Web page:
-Excellent, thank you.
-But I love it. Thank you for bringing it along.
-Thank you very much.
-Next stop, auction.
-Next stop, auction.
Unlike the wall paintings I showed you earlier,
which were slightly hard to make out and faded,
these nave screen statues are brightly coloured,
and they give you a good idea of how the cathedral
would have been decorated back in the medieval period.
However, they aren't centuries-old.
Instead, they were made recently and were installed in 2015.
And it's believed they are the first coloured statues
to have been restored to a medieval screen
since the Reformation in the 16th century.
The statues are of seven martyrs,
four of which have local connections,
and include St Alban, who the cathedral is named after.
And the other three are modern martyrs
and include St Elisabeth Romanov,
who was the granddaughter of Queen Victoria.
It took five years from start to finish to complete the statues.
The painting alone took five and a half months
and the colour palette used was taken from the faded wall paintings.
These martyrs are made of stone,
but the nave screen wouldn't support the weight if they were solid,
so they've individually been hollowed out.
The martyr on the end, Dietrich Bonhoeffer -
around 14 stone has been hollowed out from him.
He was a Lutheran pastor who opposed the Nazis,
and he was thrown into a concentration camp.
But you have to admire the exquisite detail.
When you look at them, they are so lifelike.
And I admire this attention to detail
because I've been told that Dietrich was taken to a local optician
to be measured up for those spectacles.
Now that's attention to detail.
And back over on the tables, Claire is focusing in on a collectable.
Jenny, it's lovely to see you here today,
and thank you so much for bringing your clock in.
Now, here we are, standing in this wonderful cathedral,
which dates from the 11th century.
Very, very ancient.
And your clock, really, is a comparative newcomer.
It's really quite modern in comparison but it is 19th century,
-which is actually quite old, isn't it, really?
So it's rather magnificent and actually, it's very heavy, isn't it?
-It's very heavy.
So you obviously staggered in with it today. Tell me a bit about it.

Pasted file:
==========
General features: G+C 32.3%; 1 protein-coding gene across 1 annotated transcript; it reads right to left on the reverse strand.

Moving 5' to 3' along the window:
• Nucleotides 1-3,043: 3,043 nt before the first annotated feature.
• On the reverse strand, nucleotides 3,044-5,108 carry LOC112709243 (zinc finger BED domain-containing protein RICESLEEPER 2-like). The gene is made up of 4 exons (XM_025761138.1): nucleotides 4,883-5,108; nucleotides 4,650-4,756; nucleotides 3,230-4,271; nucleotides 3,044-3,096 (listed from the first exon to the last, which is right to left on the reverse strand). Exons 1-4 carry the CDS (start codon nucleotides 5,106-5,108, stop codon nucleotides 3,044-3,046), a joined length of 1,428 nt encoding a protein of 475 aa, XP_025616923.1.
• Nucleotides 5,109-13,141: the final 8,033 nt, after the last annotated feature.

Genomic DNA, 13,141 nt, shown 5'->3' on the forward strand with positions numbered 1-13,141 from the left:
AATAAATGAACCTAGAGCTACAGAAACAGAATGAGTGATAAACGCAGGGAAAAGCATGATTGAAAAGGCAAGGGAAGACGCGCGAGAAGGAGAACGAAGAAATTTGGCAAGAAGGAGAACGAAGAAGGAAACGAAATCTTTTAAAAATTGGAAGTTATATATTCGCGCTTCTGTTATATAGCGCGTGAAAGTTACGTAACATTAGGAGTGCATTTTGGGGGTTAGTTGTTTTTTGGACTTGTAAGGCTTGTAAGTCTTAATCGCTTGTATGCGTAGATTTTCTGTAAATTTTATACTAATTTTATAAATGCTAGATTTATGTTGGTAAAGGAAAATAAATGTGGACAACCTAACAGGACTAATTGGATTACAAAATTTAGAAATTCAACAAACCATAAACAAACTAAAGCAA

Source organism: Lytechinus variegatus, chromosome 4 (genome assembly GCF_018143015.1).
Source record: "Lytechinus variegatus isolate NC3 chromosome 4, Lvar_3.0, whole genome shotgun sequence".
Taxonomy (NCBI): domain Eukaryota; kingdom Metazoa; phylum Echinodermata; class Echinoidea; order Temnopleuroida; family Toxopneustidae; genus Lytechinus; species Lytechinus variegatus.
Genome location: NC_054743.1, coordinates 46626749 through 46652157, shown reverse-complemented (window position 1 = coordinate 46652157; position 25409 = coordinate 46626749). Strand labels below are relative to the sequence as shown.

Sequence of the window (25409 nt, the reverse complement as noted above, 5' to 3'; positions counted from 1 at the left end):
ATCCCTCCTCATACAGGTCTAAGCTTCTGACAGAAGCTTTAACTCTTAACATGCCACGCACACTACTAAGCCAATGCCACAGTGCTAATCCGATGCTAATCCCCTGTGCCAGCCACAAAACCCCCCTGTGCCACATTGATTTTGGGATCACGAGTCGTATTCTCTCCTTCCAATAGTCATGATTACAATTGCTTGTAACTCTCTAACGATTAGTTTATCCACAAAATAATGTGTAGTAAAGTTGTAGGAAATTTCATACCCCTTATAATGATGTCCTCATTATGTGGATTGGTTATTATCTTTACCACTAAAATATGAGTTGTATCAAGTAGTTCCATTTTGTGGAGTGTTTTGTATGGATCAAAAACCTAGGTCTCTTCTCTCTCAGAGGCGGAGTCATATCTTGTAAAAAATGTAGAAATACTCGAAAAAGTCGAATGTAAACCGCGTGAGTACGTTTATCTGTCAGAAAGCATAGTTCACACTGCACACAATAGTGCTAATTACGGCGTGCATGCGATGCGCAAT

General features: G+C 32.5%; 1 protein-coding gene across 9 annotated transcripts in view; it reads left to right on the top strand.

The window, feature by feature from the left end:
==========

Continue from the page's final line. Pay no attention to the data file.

-What's the history?
-Well, my father-in-law bought it,
and then he gave it to my husband.
I think we've had it for about 35 years,
but we've never had it out!
-It's always been put away.
What, you've never actually had it out working at all?
-No, never, never.
-Really? What, do you just not like it or...?
Well, we did, but my husband just liked clocks
but he never seemed to put it out. He just put it away.
-So I don't know. So I got it out today.
-Sort of dragged out from the cupboard?
But I think it's actually quite magnificent.
-It's obviously in the design of a carriage clock.
-It is, yes.
Strictly speaking, it's known as a timepiece rather than a clock
-because it doesn't strike.
-It's purely telling the time.
It doesn't do anything fancy, like ring bells or gongs or anything.
But it absolutely sings quality, doesn't it?
-It's a lovely, lovely thing.
-Yes, it's very nice.
It really is and I'll tell you what's also really nice.
This is a brass case that's been lacquered,
-and the colour it's sort of acquired over the years is wonderful.
I like also the handle with this simple,
almost like sort of palmette casting there.
Another sign of quality in clocks is the bevelled glass.
You've got the lovely bevelled glass panels, which is part of its weight.
-A lovely silvered dial
with beautiful engraved decoration on it.
And then you've got the retailer's name.
-That's right, yeah.
-So Martin & Co.
-It has a very good movement in it.
-It has what's known as a chain-driven fusee...
..and the chain would control the spring
and only allow it to release steadily,
-so it made it much more accurate.
Chain-driven, again, more expensive than the gut-driven ones.
-So it was an expensive clock in its day.
The clock market is a little fickle at the moment.
-Yeah, I understand.
-There's a lot of clocks that aren't selling anything
like they used to, partly because there are fewer and fewer people
who will put them right if they go wrong.
Had you got a figure in mind at all?
-I thought about £500.
-But they say it might go a bit lower.
-But I don't mind.
I think a sensible estimate at auction would be 300 to 400.
-So we're not that far away.
-No, we're not. No, that's fine.
So if you're happy with that, we'll put a fixed reserve of 280 on it.
-I shall really look forward
-to seeing you at the auction.
-Yeah, OK, thank you.
And, yeah, I think it'll do very well indeed.
-Oh, good. I hope so.
Well, there you are. That's it. Our work is nearly done here.
Our experts have now found their final items to take off to auction
so we have to say goodbye to St Albans Cathedral and Abbey.
But right now, we're going to put those valuations to the test.
Here's a quick recap of all the items
that are coming with us off to auction.
Noreen isn't much of a cat person,